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Wednesday, April 20, 2011

Day 1, Cycle 1


As usual I'm being a challenge.  The clinic nurse could not get the iv into my left arm so it had to go into my right arm.  And since I'm going back tomorrow for the 2nd dose, they left the iv in so that we don't have to go through that again in the morning.  :}

What it means is that I really can't do much of anything today so it's a good thing I picked up another bag of books from the library.  Today feels like a really good day to just sit and read.

As for the experience itself, so far so good.  I'm home with a baggie of meds and a complicated schedule of when to take them.  They provided a chart so that the doses can be kept track of simply and a list of instructions for what to do if I start feeling ill in any way.

While there the pharmacist came by and told me that most of the nutritional supplements I take to keep me healthy are going to interfere with the treatment so for the next few months I will stop taking those.  No point in going through all of this if I sabatoge it by taking stuff to make me healthy!  :D

The social worker came by and allowed me to vent (and 'leak') and told me to phone at any time if I need to talk to anyone.  Any concern at all, and she would try to find answers for me.  I mentioned I was blogging and venting that way and she thought that was a good thing to do. 

By the time I left I was impressed with the care and consideration given to me and the others also receiving treatment. 

The shape of my world for the next few months - depending on how well I tolerate the chemo - this week I get my meds over two days.  Then every 21 days I'll get another treatment, all on one day.  They will repeat this for about 8 cycles which puts my last treatment mid-September.

So far the anti-nausea meds seem to be working, but one of the things chemo does is knock out the immune system so they will watch my white cell count and make sure it doesn't go too low.  If it does I will be susceptible to infections so they will delay further cycles until it goes up to safe levels.  So while I have a general idea of what to expect it will all depend on how my body manages during treatment.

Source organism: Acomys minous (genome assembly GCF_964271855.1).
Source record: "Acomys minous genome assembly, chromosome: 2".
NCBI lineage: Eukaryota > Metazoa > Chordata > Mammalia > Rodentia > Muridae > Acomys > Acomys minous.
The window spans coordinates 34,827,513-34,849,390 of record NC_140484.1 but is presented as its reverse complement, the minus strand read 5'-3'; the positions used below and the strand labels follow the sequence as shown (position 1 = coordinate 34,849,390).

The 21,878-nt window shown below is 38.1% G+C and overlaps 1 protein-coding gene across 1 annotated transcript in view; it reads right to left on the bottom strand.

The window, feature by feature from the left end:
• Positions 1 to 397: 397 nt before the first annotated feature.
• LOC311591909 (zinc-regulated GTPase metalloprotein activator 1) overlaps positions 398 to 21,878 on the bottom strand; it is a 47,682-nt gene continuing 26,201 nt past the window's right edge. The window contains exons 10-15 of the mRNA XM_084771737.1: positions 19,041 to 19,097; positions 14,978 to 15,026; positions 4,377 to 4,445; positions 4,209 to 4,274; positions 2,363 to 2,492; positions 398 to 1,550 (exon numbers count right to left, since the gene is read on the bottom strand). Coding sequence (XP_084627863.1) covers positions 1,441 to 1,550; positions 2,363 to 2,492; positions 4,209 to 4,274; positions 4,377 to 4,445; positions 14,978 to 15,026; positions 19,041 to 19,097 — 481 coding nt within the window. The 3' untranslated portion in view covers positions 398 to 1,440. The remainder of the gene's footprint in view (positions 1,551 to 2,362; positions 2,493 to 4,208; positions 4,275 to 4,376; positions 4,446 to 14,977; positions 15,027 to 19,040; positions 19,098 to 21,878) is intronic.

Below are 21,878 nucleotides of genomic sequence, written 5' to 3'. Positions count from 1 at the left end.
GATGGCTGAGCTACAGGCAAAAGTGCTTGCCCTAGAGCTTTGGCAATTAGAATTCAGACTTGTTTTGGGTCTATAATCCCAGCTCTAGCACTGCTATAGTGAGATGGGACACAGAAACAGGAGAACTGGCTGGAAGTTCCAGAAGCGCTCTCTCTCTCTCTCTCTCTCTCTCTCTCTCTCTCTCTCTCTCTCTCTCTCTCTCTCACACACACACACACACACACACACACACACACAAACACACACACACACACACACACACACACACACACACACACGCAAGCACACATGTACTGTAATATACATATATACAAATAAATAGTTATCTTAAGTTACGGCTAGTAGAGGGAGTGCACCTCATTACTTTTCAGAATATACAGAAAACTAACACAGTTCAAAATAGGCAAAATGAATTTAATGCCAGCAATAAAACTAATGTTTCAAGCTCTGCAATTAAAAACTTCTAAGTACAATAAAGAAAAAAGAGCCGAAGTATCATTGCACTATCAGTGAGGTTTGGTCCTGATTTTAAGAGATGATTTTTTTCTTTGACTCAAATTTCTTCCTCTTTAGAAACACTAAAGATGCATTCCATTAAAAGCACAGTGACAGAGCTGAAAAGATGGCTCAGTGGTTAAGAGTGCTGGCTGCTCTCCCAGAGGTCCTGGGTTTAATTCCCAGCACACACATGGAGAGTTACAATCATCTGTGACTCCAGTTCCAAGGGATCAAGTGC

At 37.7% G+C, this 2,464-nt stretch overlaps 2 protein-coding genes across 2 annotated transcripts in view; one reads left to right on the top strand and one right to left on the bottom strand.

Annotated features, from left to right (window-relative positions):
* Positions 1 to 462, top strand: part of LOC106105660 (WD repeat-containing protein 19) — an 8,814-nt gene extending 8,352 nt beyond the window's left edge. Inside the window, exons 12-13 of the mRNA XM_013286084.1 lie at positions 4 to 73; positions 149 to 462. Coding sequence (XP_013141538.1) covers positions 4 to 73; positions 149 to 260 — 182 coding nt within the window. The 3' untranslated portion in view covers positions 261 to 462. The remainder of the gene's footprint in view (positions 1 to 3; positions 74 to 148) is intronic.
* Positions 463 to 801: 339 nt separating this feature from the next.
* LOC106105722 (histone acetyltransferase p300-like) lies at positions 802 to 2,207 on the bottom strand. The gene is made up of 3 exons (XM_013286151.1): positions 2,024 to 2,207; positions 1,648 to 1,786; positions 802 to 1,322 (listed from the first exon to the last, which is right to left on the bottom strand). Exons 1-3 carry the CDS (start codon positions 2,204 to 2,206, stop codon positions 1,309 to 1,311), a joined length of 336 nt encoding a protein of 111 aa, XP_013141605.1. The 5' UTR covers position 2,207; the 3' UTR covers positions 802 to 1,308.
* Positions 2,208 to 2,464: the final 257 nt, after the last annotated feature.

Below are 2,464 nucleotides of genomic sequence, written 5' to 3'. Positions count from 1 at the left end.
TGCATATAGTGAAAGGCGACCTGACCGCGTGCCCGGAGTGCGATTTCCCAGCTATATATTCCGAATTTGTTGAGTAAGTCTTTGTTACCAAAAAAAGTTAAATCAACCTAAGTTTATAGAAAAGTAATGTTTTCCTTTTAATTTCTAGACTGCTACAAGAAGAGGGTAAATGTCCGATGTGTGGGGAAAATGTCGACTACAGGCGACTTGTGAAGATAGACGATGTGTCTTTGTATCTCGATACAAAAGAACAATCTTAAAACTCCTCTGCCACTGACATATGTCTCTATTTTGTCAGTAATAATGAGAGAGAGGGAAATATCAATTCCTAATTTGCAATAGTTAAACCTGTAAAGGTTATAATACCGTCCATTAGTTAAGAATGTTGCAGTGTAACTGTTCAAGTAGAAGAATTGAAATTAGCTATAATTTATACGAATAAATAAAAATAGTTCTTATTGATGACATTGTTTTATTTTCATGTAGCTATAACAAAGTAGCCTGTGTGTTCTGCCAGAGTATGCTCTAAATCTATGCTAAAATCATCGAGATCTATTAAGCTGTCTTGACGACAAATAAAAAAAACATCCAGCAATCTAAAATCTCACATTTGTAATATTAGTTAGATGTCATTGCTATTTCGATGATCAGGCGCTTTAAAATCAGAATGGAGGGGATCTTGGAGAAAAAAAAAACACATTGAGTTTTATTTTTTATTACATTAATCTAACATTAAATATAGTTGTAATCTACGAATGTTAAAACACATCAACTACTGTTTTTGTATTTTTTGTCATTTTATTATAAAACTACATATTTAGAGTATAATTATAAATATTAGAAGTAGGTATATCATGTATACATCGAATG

The day before each treatment I have to go to the hospital for bloodwork and a consult with the doctor or nurse to see how things are going - the free parking pass they gave me is a little thing but much appreciated! 

Various people have given me different viewpoints on the fatigue factor so as far as that goes I will just monitor how I'm feeling and pace myself accordingly.

I had hoped to weave today for some physical and mental therapy but with the iv left in that's simply not going to happen.  We'll see about how I feel about that tomorrow.  It will be a long day - 5 hours in the chair.  I'll bring my mp3 player, a couple of books and lunch.  Who knows, maybe I'll even nap. 

22 comments:

DebbieB said...

I'm so glad it's begun - the quicker it's started, the quicker it can do its effective work at killing those cancer cells completely. Rest, heal, and vent when you need to! {{hugs}}

Nancy C said...

when recovering from my broken back, I discovered "amazon prime" which is an annual subscription deal. Aside from getting you a lot of free shipping, you can also get a lot of free tv and movie downloads. I've been watching "THe Story of INdia" while I knit up the auction socks. Definitely have gotten my $80 fee "back" several times over this way!

Nancy C said...

also got "Inspector Lewis" all the Godfather movies, a BUNCH of freebies.

DebbieB said...

Also glad that you'll only have 1-day treatments from here on.

Anonymous said...

Dear Laura,